RnR Book Review: Where We Belong

I came across this book while visiting my mother’s, if I’m being honest, I needed something to fill the time; asking her if it was worth the read, she couldn’t remember, so I decided I needed to find out for myself. Glutton for punishment and all. I had vaguely heard of this author and I know she has a good cluster of books, so I figured that can’t be a bad thing, right? Read on and see what I thought!


Marian Caldwell; rich, successful, driven and living the life she always thought she wanted, but despite that, is going through the motions. The night her boyfriend tells her that he doesn’t know if he’s ready for marriage, becomes a catalyst of changes in her perfectly planned out life. The world she carefully constructed for herself starts to crumble when a secret she thought she’d buried and hidden 18 years ago comes to light. The secret is revealed very early on in the book as Marian’s biological daughter, Kirby, whom she gave up for adoption, even hiding her pregnancy to her own father and her then boyfriend. As the book progresses, Marian has to come to terms with the person she presented to everyone in the life she created and the Marian who she truly was hiding.

Break it Down:

The premise of the book contained some good parts, successful, beautiful, living in a well-off area of New York and has a stable relationship with an equally successful man. Cliche, cliche and this is usually the part where I roll my eyes and put the book down, but cliches are not always a bad thing, right? Considering that Kirby and Marian were the main characters, I felt like more time was spent on the build-up of events, rather than the events themselves. So much of the book was spent on Marian and Kirby’s painfully awkward and superficial meeting that it left me feeling void, this was repeated again when the author built up the emotions of the main characters on their way to meeting Kirby’s biological father, Conrad. When the meeting did eventually occur, it was lacking in creating a great emotional connection for the reader, it was almost rushed or played off as unimportant when all the while the book was building up to this point. Ironically, as Marian’s character was a writer for a television program, it felt like the whole book could have been a television show, so many inconsequential events were inserted as fillers for the lack of content. For example, as cute as I found Kirby’s blossoming relationship with Philip (her 1st boyfriend), I didn’t find it necessary for the development of the story, especially when it so obviously missed the mark with developing more on Kirby and Marian’s characters and relationship or lack thereof. I felt like the ending was rushed, like the author’s idea of the heroine attempting to figure her life out—but, it lacked the profound realisation that it needed to make an impact. I’d be lying if I wasn’t willing Marian and Conrad back together and I was slightly disappointed that it didn’t end with then sharing a passionate kiss, but it did make me smirk knowing the author left the suspense there. I felt like the author could have explored more of who Marian really was because to me- I didn’t finish the book knowing any more about her than when it began. I didn’t dislike her, I was just indifferent to her character and as one of the main characters— that’s a bit of a shame.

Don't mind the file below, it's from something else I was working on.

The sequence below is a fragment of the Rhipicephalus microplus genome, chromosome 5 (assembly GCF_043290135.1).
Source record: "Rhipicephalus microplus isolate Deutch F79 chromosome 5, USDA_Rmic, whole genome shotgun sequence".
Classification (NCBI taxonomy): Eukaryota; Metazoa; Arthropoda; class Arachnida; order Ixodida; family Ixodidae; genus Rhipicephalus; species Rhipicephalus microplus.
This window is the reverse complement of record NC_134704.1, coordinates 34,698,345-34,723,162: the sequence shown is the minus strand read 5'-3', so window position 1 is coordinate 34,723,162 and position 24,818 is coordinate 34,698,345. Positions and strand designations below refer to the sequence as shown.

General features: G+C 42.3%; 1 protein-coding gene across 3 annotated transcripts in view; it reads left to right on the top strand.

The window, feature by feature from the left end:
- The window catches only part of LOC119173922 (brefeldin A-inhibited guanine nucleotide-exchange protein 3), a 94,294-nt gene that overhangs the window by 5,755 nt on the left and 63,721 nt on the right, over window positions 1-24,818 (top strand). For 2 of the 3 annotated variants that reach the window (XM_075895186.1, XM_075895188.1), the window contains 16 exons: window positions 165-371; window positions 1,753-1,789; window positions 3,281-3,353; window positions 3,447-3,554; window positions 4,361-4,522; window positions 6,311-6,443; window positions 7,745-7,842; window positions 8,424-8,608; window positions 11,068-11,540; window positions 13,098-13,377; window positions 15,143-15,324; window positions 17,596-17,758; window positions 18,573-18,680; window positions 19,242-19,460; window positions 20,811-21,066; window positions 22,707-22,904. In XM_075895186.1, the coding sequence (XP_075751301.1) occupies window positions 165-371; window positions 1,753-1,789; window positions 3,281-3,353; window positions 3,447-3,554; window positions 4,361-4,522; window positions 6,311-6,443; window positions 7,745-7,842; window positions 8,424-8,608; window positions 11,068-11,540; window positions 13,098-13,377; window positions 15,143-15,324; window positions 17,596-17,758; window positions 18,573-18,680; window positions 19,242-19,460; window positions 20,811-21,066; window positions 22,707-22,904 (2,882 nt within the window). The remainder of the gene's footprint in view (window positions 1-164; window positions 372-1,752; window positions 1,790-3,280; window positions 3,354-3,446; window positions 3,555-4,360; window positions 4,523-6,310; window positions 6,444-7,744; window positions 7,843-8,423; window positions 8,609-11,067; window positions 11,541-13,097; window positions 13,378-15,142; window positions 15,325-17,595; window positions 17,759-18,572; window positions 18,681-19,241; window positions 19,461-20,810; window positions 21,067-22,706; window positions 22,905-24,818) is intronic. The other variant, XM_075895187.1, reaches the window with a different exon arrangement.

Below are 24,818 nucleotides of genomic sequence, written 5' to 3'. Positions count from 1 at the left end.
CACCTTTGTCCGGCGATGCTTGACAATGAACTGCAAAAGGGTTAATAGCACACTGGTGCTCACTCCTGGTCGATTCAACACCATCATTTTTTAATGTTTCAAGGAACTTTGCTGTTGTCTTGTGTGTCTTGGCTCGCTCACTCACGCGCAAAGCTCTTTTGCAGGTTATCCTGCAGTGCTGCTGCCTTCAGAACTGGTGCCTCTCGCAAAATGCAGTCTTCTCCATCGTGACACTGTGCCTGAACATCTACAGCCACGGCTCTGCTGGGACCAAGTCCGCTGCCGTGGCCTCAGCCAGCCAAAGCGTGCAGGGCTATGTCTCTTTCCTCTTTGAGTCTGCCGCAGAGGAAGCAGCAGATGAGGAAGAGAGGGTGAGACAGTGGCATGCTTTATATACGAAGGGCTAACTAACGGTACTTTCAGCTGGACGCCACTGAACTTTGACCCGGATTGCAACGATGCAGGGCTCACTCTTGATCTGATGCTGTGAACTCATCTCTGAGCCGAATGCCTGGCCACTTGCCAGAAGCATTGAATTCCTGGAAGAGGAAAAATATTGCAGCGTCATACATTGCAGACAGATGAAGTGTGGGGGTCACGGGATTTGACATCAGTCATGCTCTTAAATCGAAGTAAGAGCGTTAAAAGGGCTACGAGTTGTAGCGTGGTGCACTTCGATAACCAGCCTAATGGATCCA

It actually took me a while to get into this book, it didn’t initially hook me and it was only when Marian started to reconnect with her biological daughter that pushed me to keep turning the pages because I was so interested to see how that dynamic would play out. I didn’t feel by the end of the book that I connected with Marian’s character and I felt that it should have explored Kirby’s life more because her character showed more complexity for the reader. I felt the author’s character development was very superficial and she didn’t create interesting characters which made me instantly fall in love with or hate for that matter. I wasn’t bothered either way, which I don’t think is every a good thing. Maybe it’s because I didn’t find any commonality with the characters, but it should be the author’s job, to hook in some way, even if it means we hate the character- at least it’s an emotion. 

The RnR Rating:

2.5 out of 5

Would You Recommend It?

Honestly, it’s meh. I would recommend this book only if someone needed a very, very light read, something not too stimulating. It is very much a “summer read”, light, flaky with zero substance and I say this begrudgingly as I’ve read some “summer reads” that are riveting and that I would recommend.

Have you picked this book up? What are your thoughts and feelings about it? Let us know! Do you have any recommendations?

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